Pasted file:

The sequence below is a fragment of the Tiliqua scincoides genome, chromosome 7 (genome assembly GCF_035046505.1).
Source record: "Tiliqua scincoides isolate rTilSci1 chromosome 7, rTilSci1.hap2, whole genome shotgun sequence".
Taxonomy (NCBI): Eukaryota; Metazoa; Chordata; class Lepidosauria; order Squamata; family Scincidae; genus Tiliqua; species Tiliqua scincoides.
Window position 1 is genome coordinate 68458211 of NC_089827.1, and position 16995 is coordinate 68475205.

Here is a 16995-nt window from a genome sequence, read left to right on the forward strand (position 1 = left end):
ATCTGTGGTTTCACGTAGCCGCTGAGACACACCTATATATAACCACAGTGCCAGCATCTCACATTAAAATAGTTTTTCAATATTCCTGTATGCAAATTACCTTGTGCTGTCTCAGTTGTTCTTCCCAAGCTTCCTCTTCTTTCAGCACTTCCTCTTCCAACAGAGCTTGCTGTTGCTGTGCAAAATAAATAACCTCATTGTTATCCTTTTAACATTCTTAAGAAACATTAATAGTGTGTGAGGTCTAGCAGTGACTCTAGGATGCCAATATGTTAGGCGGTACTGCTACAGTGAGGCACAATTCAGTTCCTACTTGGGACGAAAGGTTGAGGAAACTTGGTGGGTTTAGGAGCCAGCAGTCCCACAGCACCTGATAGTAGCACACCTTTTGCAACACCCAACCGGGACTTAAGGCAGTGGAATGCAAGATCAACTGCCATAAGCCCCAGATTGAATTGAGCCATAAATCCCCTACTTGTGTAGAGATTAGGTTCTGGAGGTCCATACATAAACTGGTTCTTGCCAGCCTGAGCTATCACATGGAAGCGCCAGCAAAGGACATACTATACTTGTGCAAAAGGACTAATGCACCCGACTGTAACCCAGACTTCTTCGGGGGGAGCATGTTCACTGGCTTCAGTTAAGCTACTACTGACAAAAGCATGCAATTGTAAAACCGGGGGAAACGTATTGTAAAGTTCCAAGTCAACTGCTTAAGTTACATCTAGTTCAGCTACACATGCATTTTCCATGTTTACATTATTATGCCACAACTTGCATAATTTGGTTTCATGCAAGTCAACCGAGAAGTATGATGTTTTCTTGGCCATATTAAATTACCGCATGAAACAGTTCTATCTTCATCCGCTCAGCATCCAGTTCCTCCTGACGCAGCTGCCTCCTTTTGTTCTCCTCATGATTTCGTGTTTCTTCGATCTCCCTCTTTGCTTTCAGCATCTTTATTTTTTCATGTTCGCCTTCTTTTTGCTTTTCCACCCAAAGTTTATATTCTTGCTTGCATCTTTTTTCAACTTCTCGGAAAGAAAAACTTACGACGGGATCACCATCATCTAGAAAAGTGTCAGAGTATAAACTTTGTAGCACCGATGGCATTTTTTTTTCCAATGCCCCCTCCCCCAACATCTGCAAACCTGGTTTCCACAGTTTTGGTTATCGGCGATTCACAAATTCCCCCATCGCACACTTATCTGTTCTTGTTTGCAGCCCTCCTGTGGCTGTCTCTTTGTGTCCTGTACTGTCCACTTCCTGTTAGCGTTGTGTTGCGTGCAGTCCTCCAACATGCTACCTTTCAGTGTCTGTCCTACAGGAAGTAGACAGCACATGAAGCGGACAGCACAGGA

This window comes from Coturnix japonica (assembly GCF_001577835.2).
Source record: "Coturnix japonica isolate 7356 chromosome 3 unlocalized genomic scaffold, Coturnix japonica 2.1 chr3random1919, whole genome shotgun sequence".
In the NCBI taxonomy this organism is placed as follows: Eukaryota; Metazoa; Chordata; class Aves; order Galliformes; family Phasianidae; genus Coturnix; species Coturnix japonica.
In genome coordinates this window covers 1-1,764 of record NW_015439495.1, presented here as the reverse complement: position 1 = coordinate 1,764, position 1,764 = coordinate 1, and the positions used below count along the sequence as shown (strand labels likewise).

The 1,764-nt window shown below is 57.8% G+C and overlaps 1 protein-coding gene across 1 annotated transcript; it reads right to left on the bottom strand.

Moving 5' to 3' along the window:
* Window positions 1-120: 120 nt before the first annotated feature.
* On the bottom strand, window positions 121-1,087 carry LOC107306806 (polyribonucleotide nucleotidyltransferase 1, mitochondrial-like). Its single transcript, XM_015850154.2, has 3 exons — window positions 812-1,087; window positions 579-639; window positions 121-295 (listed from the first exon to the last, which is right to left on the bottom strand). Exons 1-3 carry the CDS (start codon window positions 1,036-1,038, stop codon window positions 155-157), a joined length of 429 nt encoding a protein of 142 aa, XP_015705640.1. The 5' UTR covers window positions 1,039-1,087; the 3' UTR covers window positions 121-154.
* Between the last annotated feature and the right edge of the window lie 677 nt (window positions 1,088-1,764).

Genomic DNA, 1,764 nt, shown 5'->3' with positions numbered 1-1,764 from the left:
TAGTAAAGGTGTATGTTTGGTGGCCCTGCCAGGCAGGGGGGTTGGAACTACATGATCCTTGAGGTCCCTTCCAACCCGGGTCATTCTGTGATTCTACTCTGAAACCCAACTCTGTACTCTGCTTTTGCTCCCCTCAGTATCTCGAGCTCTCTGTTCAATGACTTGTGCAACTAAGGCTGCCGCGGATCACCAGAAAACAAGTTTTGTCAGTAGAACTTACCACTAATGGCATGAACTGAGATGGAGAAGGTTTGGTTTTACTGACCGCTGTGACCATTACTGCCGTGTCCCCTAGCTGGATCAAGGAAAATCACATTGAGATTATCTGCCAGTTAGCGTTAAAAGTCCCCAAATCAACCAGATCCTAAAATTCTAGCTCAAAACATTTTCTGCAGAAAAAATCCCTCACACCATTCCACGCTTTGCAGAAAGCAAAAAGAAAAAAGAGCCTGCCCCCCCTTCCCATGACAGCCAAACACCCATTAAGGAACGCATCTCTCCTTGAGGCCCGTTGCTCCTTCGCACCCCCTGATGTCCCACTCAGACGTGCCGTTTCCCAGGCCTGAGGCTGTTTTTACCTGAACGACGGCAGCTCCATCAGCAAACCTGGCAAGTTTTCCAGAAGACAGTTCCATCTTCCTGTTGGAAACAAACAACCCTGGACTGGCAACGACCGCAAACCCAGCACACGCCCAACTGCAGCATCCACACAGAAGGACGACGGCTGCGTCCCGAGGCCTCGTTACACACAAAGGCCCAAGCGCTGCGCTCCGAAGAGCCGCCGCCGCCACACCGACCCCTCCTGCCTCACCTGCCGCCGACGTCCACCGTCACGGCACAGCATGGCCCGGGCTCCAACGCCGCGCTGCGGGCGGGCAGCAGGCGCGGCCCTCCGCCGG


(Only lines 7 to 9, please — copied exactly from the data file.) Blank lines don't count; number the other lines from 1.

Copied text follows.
This window comes from Coturnix japonica (assembly GCF_001577835.2).
Source record: "Coturnix japonica isolate 7356 chromosome 3 unlocalized genomic scaffold, Coturnix japonica 2.1 chr3random1919, whole genome shotgun sequence".
In the NCBI taxonomy this organism is placed as follows: Eukaryota; Metazoa; Chordata; class Aves; order Galliformes; family Phasianidae; genus Coturnix; species Coturnix japonica.